Q&A: Mahdi Yahya, managing director, SAMA

Mahdi Yahya, managing director at SAMA, discusses the company’s operations in the Middle East and the growing opportunity in Iraq.

What are your strategic priorities in Eurasia over the next 12 months?


SAMA Telecom has a large operation in the Middle East, especially in Iraq, so the main priorities are to expand our business in the region and secure similar projects in neighbouring countries. At the moment, we're also looking at expanding into data services, like LTE.

Which markets are opening up in and around the Eurasia region and what potential do they offer telcos?


The whole region is now opening up. The political and media focus is on the desperate situation in Syria, which makes it easy to forget that the vast majority of countries in the Middle East are stable and open for business - for telecoms companies and others. Even in conflict zones such as Syria it is still possible to continue to operate - and in my view it's vital that we do, for the sake of the people still living there. You just need the technical expertise to work around the problems.


The main market that has started to open up recently is Iran and we see this as a very exciting opportunity for SAMA. We have been working for a number of years to secure strategic alliances and partnerships in Iran in order to be one of the very first private companies to operate large-scale projects there once the market is fully open for business. The opportunities for telcos in Iran, in terms of infrastructure projects to consumer services, both in data and voice, are simply huge.


Can you tell us about some of the latest projects you are working on in the region and some of the lessons learnt operating there?


We are currently working with the government in Iraq on a project to enhance the country's data infrastructure, unifying the data gateway and bringing top-of-the-line services to consumers in the country. Operating in Iraq teaches you a lot. It can be a tough country to work in. Regulations are onerous and innovation is not necessarily welcomed. Nothing is entirely straightforward but, as a country, it rewards perseverance and there is a huge appetite for connectivity in Iraq.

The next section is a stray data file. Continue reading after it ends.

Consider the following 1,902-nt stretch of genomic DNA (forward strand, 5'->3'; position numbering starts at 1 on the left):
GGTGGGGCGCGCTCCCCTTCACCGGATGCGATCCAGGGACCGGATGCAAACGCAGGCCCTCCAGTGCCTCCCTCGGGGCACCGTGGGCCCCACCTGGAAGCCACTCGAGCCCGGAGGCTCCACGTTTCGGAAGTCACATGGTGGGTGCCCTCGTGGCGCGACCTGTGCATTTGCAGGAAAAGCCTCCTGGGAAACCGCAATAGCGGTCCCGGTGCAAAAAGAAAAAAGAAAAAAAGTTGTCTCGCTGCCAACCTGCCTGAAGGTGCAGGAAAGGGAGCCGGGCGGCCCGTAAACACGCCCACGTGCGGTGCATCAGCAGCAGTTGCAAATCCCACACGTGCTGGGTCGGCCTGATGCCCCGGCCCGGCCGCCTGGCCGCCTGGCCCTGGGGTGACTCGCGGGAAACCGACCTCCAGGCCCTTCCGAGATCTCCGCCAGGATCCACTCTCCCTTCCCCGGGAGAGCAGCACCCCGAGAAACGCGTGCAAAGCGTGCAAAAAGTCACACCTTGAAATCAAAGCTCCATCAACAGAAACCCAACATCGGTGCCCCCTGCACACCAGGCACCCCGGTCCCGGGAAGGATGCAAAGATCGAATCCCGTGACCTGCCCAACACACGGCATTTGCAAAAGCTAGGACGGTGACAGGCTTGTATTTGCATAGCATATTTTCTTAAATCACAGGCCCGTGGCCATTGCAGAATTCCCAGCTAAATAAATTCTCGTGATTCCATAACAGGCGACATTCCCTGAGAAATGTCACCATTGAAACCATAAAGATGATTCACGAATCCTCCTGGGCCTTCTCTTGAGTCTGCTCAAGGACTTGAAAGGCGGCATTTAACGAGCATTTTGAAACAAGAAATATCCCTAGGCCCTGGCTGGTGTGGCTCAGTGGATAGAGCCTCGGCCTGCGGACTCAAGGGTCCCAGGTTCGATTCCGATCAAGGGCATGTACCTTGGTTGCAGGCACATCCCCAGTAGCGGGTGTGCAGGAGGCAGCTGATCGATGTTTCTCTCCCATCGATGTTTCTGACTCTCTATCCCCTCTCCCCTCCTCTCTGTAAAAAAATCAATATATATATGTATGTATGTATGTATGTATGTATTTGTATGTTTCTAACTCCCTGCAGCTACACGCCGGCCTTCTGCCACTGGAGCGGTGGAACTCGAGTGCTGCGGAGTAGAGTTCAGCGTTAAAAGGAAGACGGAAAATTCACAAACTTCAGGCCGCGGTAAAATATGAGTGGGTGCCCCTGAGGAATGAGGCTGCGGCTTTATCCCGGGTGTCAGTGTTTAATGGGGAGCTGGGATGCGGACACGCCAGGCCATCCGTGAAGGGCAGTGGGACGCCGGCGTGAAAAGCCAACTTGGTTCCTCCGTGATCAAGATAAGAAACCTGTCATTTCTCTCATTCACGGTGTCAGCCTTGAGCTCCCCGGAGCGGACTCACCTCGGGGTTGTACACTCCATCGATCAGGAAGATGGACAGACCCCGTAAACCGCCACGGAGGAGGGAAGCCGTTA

Working on large-scale projects in conflict zones like Iraq teaches you how to be flexible, and that makes it much easier for us to operate any project in a more stable country. Flexibility is incredibly important, and I believe that's the best lesson we learnt as a team - to know that whatever plan you start with isn't going to last. You need to work with the situation as you find it. You're not going to succeed if you try to impose rigid solutions. But it's incredibly rewarding. Once you achieve something in Iraq, looking back at the difficulties you went through to get where you are gives you a great feeling.


What do you hope to achieve by attending Capacity Eurasia 2015?


Capacity Eurasia is an outstanding event - it really is the place to be. It's a great place to showcase SAMA's strengths and demonstrate our skills to all the right people, as well as share best practice with the rest of the industry. As a growing company, we're always on the lookout for new partners - and new projects. So I'm going to be doing a great deal of networking.

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